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Southern Discomfort


The captain narrates in a punchy, journalistic style that gives Elite Squad an air of sociological realism—it bears a resemblance to viscerally exciting seventies urban thrillers like The French Connection, in which only the fascists could do what needed to be done. Padilha builds in checks and balances, scenes in which bope’s bloodshed is genuinely disgusting. But he reserves his true loathing for the lefty college kids who denounce cops while smoking (and dealing) dope—unconcerned with the blood shed for their high. This makes criticizing the film’s politics harder, because you don’t want to sound like the creeps.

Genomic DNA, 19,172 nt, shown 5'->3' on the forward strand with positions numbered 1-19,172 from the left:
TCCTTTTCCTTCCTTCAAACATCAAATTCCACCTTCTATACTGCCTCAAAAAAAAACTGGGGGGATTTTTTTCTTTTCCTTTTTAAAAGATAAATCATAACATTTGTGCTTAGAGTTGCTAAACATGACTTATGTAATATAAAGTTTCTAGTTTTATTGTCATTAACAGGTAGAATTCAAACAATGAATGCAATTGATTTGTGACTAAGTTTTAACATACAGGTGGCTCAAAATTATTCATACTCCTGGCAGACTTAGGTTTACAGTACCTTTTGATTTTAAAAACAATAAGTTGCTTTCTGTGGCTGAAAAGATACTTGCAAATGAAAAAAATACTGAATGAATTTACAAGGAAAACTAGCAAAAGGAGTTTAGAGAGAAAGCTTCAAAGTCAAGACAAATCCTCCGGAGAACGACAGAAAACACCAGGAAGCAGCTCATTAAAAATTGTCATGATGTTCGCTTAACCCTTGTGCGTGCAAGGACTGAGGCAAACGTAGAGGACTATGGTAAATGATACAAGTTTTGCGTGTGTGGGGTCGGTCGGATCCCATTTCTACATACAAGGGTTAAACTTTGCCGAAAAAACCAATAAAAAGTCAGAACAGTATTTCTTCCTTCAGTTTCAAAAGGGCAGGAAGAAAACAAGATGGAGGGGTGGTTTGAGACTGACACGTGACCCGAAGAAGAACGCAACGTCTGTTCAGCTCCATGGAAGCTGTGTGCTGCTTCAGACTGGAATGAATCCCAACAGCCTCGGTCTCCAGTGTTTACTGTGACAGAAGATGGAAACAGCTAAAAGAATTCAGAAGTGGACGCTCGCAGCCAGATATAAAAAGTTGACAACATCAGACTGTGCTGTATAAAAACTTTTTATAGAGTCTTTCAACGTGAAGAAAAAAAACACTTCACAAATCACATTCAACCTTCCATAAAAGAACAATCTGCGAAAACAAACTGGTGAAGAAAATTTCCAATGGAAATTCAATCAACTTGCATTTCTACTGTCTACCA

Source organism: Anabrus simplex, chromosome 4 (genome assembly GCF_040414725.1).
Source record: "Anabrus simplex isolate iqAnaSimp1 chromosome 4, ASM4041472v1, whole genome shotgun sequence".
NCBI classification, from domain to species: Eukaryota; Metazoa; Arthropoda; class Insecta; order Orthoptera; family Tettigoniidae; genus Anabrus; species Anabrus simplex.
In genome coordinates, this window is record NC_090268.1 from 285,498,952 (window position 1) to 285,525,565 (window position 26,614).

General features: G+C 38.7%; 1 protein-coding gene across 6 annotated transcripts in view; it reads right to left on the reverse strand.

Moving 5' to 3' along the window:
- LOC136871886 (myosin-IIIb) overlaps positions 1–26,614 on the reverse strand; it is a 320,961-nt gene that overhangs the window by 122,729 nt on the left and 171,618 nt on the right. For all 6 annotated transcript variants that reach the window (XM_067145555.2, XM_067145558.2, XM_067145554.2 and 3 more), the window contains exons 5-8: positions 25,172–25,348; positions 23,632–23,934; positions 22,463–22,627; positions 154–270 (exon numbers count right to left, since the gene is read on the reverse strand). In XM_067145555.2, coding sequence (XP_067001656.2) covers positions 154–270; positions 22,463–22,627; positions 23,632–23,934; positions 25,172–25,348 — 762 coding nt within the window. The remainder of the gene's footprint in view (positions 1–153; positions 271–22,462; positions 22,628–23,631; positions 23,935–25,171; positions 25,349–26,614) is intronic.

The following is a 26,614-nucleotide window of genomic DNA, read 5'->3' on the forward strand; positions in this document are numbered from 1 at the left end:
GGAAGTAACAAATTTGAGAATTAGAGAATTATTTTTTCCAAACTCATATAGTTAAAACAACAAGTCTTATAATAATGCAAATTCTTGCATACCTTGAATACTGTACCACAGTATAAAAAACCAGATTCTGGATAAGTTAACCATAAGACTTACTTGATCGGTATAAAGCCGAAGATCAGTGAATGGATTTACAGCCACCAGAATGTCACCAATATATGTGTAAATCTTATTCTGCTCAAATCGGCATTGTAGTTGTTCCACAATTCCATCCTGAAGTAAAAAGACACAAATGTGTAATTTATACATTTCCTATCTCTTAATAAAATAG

Although it skims the surface, The Duchess is an uncommonly well-crafted historical feminist tearjerker—both anti-patriarchal and a monument to motherhood. It’s based on Amanda Foreman’s biography of Georgiana Spencer, the duchess of Devonshire, played by Keira Knightley with her long neck and strong jaw, the better to keep her erect and poised while dissolving on the inside. Like her descendant Diana, she has been married off to a wealthy and influential cold fish (Ralph Fiennes) who wants only a male heir, and who ultimately takes her gal-pal (Hayley Atwell) into the household as his mistress. Every turn is telegraphed, but Fiennes’s duke is a fascinating stiff—uneasy with his privilege but ruthless in using it. Not only is Knightley most excellent, her starved-supermodel look adds an affecting subtext: that the economic impact of male disapproval still inhibits women’s freedom.

Directed by Deborah Kampmeier.
Empire Film Group. R.

Elite Squad
Directed by Jose Padilha.
IFC Films. R.

The Duchess
Directed by Saul Dibb.
Paramount Vantage. PG-13.



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